Congresswoman Barbara Lee Issues Statement on 65th Anniversary of the Murder of Emmett Till

WASHINGTON, D.C. –Congresswoman Barbara Lee (CA-13) released the following statement on the 65th anniversary of the killing of Emmett Till:

“65 years after the tragic murder of Emmett Till at the hands of racists in the deep south, we still find ourselves facing many of the same challenges: racist bullies in positions of power, violence against Black lives, and unequal applications of the law. Emmett Till’s everlasting legacy can be found in our persistent fight against hate, with the hope of one day achieving true racial justice. 

“There are far too many tragic murders similar to Emmett Till’s that we see today. Rayshard Brooks, Breonna Taylor, George Floyd. Those in my district in California like Oscar Grant and Steven Taylor. And Jacob Blake, who is luckily alive to tell his side of the story but faces irreparable damage because of reckless law enforcement.

“Their legacies are why we say Black Lives Matter. We demand action. We demand justice.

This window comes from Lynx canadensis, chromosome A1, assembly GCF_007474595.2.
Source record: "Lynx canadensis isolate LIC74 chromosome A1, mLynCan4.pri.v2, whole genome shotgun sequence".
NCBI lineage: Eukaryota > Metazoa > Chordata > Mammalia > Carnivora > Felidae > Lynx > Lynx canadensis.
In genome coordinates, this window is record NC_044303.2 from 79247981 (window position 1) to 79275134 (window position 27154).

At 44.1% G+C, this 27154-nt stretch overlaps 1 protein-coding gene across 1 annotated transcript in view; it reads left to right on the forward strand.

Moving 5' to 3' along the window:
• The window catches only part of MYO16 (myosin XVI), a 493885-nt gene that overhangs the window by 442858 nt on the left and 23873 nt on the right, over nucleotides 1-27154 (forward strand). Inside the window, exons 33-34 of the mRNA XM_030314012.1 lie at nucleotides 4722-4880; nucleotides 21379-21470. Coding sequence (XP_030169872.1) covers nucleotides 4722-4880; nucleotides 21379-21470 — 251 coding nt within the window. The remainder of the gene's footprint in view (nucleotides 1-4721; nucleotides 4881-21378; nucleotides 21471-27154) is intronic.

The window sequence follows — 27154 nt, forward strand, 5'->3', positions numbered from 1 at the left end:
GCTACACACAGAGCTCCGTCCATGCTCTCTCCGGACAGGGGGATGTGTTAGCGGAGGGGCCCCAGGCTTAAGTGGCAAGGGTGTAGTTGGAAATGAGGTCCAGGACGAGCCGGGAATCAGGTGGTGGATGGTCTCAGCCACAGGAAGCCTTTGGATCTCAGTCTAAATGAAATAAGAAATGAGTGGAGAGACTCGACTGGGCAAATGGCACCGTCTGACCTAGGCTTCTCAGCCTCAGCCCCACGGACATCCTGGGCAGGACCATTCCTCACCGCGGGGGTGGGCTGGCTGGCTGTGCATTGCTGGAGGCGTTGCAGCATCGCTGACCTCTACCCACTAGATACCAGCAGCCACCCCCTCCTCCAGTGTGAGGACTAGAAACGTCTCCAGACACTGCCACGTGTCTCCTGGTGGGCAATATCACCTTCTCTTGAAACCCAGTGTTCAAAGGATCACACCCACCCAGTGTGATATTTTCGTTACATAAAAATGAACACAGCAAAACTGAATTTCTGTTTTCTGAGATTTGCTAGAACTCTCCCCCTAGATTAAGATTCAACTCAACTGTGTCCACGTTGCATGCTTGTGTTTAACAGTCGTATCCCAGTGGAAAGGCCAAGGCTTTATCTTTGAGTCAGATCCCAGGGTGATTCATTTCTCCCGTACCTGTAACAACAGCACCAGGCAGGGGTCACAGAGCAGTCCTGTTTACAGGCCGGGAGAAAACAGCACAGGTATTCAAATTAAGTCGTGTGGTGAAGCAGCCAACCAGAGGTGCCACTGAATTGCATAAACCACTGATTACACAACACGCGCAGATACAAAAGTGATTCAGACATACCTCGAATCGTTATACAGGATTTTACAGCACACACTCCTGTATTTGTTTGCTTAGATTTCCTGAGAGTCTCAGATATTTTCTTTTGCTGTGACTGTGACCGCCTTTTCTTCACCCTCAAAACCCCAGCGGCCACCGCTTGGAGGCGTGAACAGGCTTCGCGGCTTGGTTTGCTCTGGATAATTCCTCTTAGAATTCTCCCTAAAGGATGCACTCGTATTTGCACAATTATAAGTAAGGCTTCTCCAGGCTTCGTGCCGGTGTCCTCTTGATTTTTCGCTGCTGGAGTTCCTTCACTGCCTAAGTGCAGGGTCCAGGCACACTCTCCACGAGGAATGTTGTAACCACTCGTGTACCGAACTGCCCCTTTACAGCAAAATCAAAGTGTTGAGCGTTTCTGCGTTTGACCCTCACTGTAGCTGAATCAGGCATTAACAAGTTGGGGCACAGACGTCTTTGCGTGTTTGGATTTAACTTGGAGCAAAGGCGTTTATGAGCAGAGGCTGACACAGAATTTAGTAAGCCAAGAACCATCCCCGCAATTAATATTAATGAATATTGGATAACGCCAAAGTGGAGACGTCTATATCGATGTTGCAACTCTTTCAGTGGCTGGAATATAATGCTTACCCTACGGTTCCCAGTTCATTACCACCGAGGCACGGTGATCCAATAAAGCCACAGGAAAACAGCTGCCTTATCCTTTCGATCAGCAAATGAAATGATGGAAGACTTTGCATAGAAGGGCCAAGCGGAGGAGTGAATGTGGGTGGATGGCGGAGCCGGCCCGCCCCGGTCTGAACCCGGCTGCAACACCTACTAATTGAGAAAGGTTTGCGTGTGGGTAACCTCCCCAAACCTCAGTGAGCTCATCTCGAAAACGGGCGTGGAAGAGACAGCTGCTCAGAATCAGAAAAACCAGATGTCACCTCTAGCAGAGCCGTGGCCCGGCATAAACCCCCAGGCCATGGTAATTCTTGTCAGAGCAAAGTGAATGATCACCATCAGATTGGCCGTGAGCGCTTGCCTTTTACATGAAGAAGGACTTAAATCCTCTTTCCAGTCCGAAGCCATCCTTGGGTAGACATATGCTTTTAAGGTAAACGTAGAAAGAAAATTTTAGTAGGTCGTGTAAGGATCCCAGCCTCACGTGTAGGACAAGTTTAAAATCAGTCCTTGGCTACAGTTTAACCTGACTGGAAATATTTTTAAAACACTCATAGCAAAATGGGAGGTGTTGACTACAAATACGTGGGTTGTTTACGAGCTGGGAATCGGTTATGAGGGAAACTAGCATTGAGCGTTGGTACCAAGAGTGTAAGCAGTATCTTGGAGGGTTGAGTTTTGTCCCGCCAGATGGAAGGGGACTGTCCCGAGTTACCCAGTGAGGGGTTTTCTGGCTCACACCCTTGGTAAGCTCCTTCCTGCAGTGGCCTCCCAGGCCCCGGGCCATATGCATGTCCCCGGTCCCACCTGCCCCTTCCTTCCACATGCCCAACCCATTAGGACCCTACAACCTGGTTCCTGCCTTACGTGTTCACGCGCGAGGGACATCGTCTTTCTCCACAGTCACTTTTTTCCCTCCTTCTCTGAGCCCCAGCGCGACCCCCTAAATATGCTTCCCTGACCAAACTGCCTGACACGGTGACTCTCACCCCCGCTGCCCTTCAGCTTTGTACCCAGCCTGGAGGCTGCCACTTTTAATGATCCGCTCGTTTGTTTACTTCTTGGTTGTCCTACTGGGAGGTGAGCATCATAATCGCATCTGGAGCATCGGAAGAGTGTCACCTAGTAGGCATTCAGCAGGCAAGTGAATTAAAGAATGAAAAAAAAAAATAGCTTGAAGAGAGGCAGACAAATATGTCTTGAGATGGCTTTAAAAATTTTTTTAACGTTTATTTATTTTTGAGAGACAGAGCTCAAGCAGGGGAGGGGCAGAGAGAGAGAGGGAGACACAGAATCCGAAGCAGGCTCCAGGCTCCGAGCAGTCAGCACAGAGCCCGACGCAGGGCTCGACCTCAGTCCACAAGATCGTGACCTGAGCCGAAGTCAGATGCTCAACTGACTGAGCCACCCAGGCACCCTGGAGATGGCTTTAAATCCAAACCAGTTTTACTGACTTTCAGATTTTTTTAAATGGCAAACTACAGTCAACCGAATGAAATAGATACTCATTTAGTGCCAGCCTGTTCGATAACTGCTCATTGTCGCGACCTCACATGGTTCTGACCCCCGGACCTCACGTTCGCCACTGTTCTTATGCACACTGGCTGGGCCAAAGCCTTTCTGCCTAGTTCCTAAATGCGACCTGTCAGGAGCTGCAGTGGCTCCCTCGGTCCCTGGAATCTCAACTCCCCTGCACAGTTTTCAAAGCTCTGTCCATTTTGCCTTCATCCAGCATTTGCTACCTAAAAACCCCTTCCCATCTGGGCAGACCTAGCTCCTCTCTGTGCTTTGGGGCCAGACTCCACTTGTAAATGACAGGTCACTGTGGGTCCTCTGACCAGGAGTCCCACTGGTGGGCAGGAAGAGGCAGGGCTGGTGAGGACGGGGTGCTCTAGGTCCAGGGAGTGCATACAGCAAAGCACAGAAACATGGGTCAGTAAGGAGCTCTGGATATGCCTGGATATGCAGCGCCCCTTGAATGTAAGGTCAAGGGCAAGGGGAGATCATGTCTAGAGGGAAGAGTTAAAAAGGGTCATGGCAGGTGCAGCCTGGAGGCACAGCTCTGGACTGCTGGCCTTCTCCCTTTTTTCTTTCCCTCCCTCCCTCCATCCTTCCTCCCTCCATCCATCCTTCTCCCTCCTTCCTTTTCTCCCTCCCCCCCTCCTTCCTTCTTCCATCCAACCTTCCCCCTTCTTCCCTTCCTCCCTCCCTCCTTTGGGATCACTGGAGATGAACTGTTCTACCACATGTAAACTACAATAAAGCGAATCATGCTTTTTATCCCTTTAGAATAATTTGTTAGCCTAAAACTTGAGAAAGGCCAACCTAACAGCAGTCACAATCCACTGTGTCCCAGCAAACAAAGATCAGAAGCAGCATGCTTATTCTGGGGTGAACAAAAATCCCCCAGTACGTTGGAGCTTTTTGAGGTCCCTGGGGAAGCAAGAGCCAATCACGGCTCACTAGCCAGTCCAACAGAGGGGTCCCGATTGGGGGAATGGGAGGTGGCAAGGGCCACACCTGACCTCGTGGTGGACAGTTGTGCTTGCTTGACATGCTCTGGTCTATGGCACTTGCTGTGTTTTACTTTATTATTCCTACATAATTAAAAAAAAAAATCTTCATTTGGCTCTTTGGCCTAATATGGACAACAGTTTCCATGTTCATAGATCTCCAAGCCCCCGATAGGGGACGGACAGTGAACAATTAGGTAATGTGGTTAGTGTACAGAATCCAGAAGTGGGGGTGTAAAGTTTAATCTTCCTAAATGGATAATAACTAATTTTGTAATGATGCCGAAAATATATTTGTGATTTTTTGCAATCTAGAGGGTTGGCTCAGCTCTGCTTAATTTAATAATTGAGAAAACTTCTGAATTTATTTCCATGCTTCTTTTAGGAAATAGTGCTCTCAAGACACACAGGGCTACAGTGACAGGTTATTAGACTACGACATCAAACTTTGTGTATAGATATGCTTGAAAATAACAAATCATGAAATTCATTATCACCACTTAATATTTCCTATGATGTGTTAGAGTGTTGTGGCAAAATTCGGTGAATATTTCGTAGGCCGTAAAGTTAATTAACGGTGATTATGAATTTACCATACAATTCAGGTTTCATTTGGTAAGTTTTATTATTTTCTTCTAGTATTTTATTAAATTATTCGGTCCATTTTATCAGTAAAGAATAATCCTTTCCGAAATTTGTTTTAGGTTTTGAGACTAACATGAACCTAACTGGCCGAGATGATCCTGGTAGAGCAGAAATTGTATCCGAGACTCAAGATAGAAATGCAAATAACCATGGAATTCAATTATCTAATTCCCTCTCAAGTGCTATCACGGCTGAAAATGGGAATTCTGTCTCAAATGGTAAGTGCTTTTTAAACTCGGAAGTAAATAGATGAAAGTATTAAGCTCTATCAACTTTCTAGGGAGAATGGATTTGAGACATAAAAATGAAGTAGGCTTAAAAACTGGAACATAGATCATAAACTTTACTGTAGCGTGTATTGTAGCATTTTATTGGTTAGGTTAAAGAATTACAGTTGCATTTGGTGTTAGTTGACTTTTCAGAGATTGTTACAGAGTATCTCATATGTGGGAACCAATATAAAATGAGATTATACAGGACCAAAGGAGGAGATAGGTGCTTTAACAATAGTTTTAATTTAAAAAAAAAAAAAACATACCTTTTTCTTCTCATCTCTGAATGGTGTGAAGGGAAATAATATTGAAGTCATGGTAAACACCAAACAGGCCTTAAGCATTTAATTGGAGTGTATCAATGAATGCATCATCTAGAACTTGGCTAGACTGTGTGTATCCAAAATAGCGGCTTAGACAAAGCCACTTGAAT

“Three months ago the House passed the George Floyd Justice in Policing Act to address systemic racism in law enforcement. Of course, Leader McConnell has refused to allow a vote on the bill. We must demand action to reform the systems in place keeping Black and Brown communities from realizing justice and equality. 

“As we reflect on the legacy of Emmett Till, our fight continues. Today, hundreds of thousands gathered in Washington D.C. amidst a deadly pandemic to march for racial justice. 65 years later, Black Americans are still searching for equality in our opportunity, safety in our communities, and justice under the law. It’s crucial that we continue this fight and recognize the American dream we are owed.”


Congresswoman Lee is the Co-Chair of the Steering & Policy Committee, a senior member of the Appropriations Committee, former Chair of the Congressional Black Caucus, Chair Emeritus of the Progressive Caucus, and Co-Chair of the Pro-Choice Caucus. She also serves as Chair of the Majority Leader’s Task Force on Poverty and Opportunity. As member of the House Democratic Leadership, she is the highest ranking African American woman in the U.S. Congress.